Late last week, as street-cleaning trucks hosed debris and ashes away from what had been the opposition Red Shirts’ protest camp in the centre of Bangkok, Thai Prime Minister Abhisit Vejjajiva addressed his country in a televised speech he hoped would reconcile a bitterly divided people. “Fellow citizens, we all live in the same house,” he said. “Now our house has been damaged. We have to help each other.”
Two months of anti-government protests ended on Wednesday, May 19, when the Thai army overran the Red Shirts’ downtown encampment. At least six protesters died in the assault, adding to the dozens killed in demonstrations and sporadic gunfights that began in March with opposition demands that Abhisit resign and new elections be held immediately. Most Red Shirts are urban and rural poor. Many come from the north and northeast of the country and support former prime minister Thaksin Shinawatra, who was ousted by a military coup in 2006 and now lives outside Thailand. He was convicted in absentia on conflict of interest charges and faces two years in jail should he return to the country. The Red Shirts are opposed by the so-called Yellow Shirts: middle-class royalists and Bangkok businessmen who shut down parts of Thailand in their own protests two years ago.
Duncan McCargo, professor of Southeast Asian politics at the University of Leeds in Britain, describes the two camps as “rival patronage networks” without strong ideological differences. “People have been mobilized by the support networks into being on one side or the other,” he says. “It’s really a matter of who they think cares most about them.” McCargo adds, however, that the alienation felt by Thais living outside of the capital is acute and well-founded. “The basic problem is an over-centralization of power and a lack of willingness on the part of the central government to acknowledge that other parts of the country have their own ideas, their own interests, their own policies. It’s almost a 19th-century colonial mentality that Bangkok knows best and everyone else should follow its lead.”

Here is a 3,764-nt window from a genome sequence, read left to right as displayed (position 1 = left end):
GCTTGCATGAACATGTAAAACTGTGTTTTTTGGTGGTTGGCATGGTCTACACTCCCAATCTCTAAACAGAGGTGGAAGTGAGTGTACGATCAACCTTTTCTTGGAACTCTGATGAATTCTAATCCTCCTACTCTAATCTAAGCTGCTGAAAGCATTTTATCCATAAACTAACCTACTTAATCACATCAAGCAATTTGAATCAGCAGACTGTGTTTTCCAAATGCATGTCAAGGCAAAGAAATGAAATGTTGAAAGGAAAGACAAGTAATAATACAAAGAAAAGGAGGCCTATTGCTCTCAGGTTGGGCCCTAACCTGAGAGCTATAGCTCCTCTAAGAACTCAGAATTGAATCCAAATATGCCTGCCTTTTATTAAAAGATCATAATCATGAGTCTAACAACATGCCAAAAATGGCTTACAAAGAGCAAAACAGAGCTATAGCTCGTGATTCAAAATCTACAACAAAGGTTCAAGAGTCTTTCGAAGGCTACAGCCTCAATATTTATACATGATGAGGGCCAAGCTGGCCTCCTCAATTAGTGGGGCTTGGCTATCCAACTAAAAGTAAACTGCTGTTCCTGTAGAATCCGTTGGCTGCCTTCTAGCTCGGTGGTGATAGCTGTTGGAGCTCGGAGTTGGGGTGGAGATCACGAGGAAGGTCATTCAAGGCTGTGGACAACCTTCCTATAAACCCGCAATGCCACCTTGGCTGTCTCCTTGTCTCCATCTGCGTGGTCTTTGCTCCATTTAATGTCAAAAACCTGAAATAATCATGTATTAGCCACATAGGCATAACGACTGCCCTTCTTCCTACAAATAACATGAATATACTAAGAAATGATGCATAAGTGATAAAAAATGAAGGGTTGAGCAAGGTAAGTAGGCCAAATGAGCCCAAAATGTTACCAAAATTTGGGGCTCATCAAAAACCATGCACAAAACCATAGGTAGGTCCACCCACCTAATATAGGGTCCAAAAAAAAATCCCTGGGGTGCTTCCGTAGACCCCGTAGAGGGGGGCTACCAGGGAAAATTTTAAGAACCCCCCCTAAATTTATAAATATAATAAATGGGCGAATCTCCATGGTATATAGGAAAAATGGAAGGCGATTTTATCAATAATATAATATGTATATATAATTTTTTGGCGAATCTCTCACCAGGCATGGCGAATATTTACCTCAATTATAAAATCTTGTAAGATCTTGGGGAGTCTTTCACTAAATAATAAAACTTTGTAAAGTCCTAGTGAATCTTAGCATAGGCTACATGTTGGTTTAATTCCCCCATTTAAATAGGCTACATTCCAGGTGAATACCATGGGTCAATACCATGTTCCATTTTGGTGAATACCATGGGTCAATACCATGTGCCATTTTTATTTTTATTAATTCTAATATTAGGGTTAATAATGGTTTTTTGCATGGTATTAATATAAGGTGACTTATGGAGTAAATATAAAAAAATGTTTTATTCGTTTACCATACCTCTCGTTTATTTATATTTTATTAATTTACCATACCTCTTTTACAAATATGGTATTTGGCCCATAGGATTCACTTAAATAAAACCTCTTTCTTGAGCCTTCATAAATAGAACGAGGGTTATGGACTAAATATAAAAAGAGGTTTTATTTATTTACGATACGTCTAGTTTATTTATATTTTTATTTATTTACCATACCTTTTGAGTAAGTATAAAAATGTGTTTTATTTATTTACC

Abhisit said he would try to reduce the social and economic divisions that drove protesters into the streets. He stopped short of promising an early election, though, which is what many Red Shirts demand. And it’s unclear if there was anything at all he could have said to soothe the anger many feel because of the violence with which the standoff climaxed. Although some of the protesters were armed, most were not. Some without weapons, including Western journalists, were shot by Thai soldiers.
“The conflict does not end here,” says Andrew Harding, a law professor and director of the Centre for Asia-Pacific Initiatives at the University of Victoria. “It becomes a kind of grudge match because a number of people have died. There are already signs that it will result in a more generalized conflict across Thailand, taking place on different fronts, whereas up to now it’s been confined to that small area in the middle of the capital.”
Both sides have good reasons to avoid such an escalation. The economic damage already inflicted on Thailand has been severe, and continued unrest may dry up foreign tourism, on which Thailand heavily relies. So far, however, there is little evidence that compromise is likely.